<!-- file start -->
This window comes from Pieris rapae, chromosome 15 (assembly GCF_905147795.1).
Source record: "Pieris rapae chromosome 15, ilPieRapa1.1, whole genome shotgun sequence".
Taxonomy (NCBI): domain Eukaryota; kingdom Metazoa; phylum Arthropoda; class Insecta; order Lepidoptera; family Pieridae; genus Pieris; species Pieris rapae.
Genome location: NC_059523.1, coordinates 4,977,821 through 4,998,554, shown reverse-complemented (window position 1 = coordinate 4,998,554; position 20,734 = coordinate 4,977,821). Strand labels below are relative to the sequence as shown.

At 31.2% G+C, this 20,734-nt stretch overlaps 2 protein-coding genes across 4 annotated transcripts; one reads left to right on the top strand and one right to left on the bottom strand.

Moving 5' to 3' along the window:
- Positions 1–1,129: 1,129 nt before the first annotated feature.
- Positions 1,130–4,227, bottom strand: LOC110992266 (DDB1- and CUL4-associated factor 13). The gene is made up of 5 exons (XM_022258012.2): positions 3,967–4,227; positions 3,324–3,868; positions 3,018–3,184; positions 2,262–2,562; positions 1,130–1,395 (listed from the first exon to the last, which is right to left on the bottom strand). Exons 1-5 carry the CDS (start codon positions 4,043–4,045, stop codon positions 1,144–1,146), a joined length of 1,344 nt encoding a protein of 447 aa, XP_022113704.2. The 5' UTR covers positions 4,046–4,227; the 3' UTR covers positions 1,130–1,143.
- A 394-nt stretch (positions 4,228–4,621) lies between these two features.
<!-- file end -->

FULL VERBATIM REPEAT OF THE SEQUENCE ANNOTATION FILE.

This window comes from Pieris rapae, chromosome 15 (assembly GCF_905147795.1).
Source record: "Pieris rapae chromosome 15, ilPieRapa1.1, whole genome shotgun sequence".
Taxonomy (NCBI): domain Eukaryota; kingdom Metazoa; phylum Arthropoda; class Insecta; order Lepidoptera; family Pieridae; genus Pieris; species Pieris rapae.
Genome location: NC_059523.1, coordinates 4,977,821 through 4,998,554, shown reverse-complemented (window position 1 = coordinate 4,998,554; position 20,734 = coordinate 4,977,821). Strand labels below are relative to the sequence as shown.

At 31.2% G+C, this 20,734-nt stretch overlaps 2 protein-coding genes across 4 annotated transcripts; one reads left to right on the top strand and one right to left on the bottom strand.

Moving 5' to 3' along the window:
- Positions 1–1,129: 1,129 nt before the first annotated feature.
- Positions 1,130–4,227, bottom strand: LOC110992266 (DDB1- and CUL4-associated factor 13). The gene is made up of 5 exons (XM_022258012.2): positions 3,967–4,227; positions 3,324–3,868; positions 3,018–3,184; positions 2,262–2,562; positions 1,130–1,395 (listed from the first exon to the last, which is right to left on the bottom strand). Exons 1-5 carry the CDS (start codon positions 4,043–4,045, stop codon positions 1,144–1,146), a joined length of 1,344 nt encoding a protein of 447 aa, XP_022113704.2. The 5' UTR covers positions 4,046–4,227; the 3' UTR covers positions 1,130–1,143.
- A 394-nt stretch (positions 4,228–4,621) lies between these two features.